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Quote:
Original post by Dave
One thing to note for the future is that you can aid the compiler with alignment to an extent, although it no doubt sorts it all out itself. Put the biggest things at the top and all the nik-nacks after it.


The order in which fields are laid out in memory is specified, and implementation-independent. So the compiler does not have the option of rearranging them. Unlike you.


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Quote:
Original post by Endar
Quote:
Original post by JohnBSmall
Unless you're on a very unusual system, 'char' will be one byte....


What kind of unusual systems have 'char' as not a byte? Some of the older ones?


None. char is defined to be one byte.

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Quote:
Original post by Endar
Quote:
Original post by JohnBSmall
Unless you're on a very unusual system, 'char' will be one byte....


What kind of unusual systems have 'char' as not a byte? Some of the older ones?


In managed languages as C# a char is 2 bytes. UNICODE forced down your throat.

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Quote:
Original post by JohnBSmall
Quote:
Original post by SiCrane
None. char is defined to be one byte.

Odd... I wonder why they didn't just call it 'byte' then.

John B


Backwards compatibility with C.

Back in C days, people did a lot of bad stuff with regards to text handling (in particular, assuming it's ok to represent each character of a string in one byte, and then put a special byte at the end and set a pointer to the beginning) - 'char' and 'byte' became synonymous. In C++, sizeof(char) == 1, i.e. the char size is defined to be one byte, but a byte is *not* guaranteed to be 8 bits (it is, however, guaranteed to be *at least* that much, and also that memory consists of contiguous bytes with no holes in between) - to unambiguously refer to 8 bits in technical discussion, use 'octet'.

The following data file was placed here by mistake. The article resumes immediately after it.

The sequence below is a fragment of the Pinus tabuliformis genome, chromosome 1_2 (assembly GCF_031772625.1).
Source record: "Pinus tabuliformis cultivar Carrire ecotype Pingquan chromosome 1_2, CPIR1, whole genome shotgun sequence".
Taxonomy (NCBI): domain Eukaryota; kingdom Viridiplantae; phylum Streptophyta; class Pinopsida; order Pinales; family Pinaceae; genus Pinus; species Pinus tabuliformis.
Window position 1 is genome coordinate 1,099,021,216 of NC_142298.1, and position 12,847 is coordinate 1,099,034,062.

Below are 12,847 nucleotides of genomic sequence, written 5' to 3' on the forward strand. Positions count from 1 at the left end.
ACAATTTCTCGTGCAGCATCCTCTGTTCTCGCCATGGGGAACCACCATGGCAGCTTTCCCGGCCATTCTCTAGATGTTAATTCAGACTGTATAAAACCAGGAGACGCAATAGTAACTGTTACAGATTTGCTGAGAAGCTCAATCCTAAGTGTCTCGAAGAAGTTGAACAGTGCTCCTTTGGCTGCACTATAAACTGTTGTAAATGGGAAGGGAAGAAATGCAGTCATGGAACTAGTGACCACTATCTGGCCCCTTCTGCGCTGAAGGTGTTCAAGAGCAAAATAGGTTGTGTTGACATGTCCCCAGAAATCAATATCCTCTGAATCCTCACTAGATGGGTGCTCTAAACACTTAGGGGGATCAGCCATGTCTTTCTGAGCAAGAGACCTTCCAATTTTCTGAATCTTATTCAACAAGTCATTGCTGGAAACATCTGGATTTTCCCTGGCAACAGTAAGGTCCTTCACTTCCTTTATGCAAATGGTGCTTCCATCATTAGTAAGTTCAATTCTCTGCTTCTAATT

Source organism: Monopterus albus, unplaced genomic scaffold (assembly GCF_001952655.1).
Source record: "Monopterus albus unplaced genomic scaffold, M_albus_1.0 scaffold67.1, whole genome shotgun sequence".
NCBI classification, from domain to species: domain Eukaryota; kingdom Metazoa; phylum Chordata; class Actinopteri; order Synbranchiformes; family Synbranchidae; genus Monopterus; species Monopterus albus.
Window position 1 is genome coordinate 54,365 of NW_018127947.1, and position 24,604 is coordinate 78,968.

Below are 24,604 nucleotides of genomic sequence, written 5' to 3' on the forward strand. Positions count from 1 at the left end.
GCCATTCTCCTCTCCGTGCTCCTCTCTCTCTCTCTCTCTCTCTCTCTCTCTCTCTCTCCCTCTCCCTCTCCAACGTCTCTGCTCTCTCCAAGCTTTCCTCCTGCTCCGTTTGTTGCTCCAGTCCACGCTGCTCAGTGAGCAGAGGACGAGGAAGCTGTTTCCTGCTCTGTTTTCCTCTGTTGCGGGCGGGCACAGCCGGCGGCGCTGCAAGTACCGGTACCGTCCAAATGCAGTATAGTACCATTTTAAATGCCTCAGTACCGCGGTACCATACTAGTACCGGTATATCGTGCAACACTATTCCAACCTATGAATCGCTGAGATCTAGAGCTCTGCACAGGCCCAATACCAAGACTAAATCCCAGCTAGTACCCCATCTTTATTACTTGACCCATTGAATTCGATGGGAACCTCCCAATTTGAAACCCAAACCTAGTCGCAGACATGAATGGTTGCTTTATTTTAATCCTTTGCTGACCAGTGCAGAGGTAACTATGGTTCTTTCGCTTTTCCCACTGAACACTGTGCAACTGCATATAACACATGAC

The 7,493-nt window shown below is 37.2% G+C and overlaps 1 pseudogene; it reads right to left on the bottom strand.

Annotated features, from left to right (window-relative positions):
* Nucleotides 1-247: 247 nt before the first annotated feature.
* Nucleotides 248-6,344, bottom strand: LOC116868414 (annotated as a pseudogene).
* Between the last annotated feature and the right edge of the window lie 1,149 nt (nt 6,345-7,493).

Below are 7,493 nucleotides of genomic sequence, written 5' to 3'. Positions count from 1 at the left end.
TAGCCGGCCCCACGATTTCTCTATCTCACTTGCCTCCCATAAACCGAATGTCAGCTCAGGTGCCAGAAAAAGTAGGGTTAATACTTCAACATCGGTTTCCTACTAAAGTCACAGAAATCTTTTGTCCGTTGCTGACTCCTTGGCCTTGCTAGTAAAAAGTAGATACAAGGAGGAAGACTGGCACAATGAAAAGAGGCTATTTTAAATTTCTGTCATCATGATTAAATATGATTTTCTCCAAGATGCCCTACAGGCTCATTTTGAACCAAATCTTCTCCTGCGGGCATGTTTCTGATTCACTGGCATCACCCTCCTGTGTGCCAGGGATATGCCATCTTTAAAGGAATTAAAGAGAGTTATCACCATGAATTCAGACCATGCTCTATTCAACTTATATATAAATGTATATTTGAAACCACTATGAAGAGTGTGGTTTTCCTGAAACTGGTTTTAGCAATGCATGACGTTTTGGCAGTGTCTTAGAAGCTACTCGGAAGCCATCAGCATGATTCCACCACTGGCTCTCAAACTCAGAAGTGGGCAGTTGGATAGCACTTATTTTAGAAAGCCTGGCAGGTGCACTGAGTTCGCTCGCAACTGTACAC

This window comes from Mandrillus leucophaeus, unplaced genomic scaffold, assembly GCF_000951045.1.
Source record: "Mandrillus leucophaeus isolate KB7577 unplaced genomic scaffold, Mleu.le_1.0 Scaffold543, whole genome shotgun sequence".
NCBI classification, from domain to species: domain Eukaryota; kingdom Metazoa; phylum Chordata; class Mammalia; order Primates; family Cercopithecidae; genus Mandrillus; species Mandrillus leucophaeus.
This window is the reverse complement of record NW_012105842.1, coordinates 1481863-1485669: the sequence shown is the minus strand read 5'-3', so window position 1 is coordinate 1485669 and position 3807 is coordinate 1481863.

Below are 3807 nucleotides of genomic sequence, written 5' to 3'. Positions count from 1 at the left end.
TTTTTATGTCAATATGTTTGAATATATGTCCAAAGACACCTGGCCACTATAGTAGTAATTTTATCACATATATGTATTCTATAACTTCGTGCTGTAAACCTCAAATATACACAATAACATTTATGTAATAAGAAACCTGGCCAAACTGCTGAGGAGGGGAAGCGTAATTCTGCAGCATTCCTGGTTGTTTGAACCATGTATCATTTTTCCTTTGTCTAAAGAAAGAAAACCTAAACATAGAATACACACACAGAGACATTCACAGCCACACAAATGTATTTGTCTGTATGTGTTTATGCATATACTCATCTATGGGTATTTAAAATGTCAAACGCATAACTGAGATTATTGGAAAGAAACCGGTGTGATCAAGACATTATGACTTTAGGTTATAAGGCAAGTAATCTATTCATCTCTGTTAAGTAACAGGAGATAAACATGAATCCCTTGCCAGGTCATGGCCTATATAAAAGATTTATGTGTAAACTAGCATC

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Quote:
Original post by Zahlman
Quote:
Original post by JohnBSmall
Quote:
Original post by SiCrane
None. char is defined to be one byte.

Odd... I wonder why they didn't just call it 'byte' then.

John B

Backwards compatibility with C.

No, I meant why was 'char' chosen when it was actually a choice (presumably when C was designed, although maybe even in an earlier language).

John B

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Quote:
Original post by Puzzler183
It's not defined as a byte. I don't have a copy of the standard, but it's not.


Quote:
The 2003 C++ standard - 5.3.3 sizeof
The sizeof operator yields the number of bytes in the object representation of its operand. The operand
is either an expression, which is not evaluated, or a parenthesized type-id. The sizeof operator shall not
be applied to an expression that has function or incomplete type, or to an enumeration type before all its
enumerators have been declared, or to the parenthesized name of such types, or to an lvalue that designates
a bit-field. sizeof(char), sizeof(signed char) and sizeof(unsigned char) are 1;


So sizeof gives the number of bytes. And sizeof(char), sizeof(signed char) and sizeof(unsigned char) are 1, which means they are 1 byte.

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[quote]Original post by Dave
This:

struct var
{
int a;
float pos[12];
float tex[8];
float n[3];
char bytes[2];
bool passable;
};

and then just

size_t size = sizeof(var);
printf("%d",(int)size);

And than you have it, MAN! where do you live?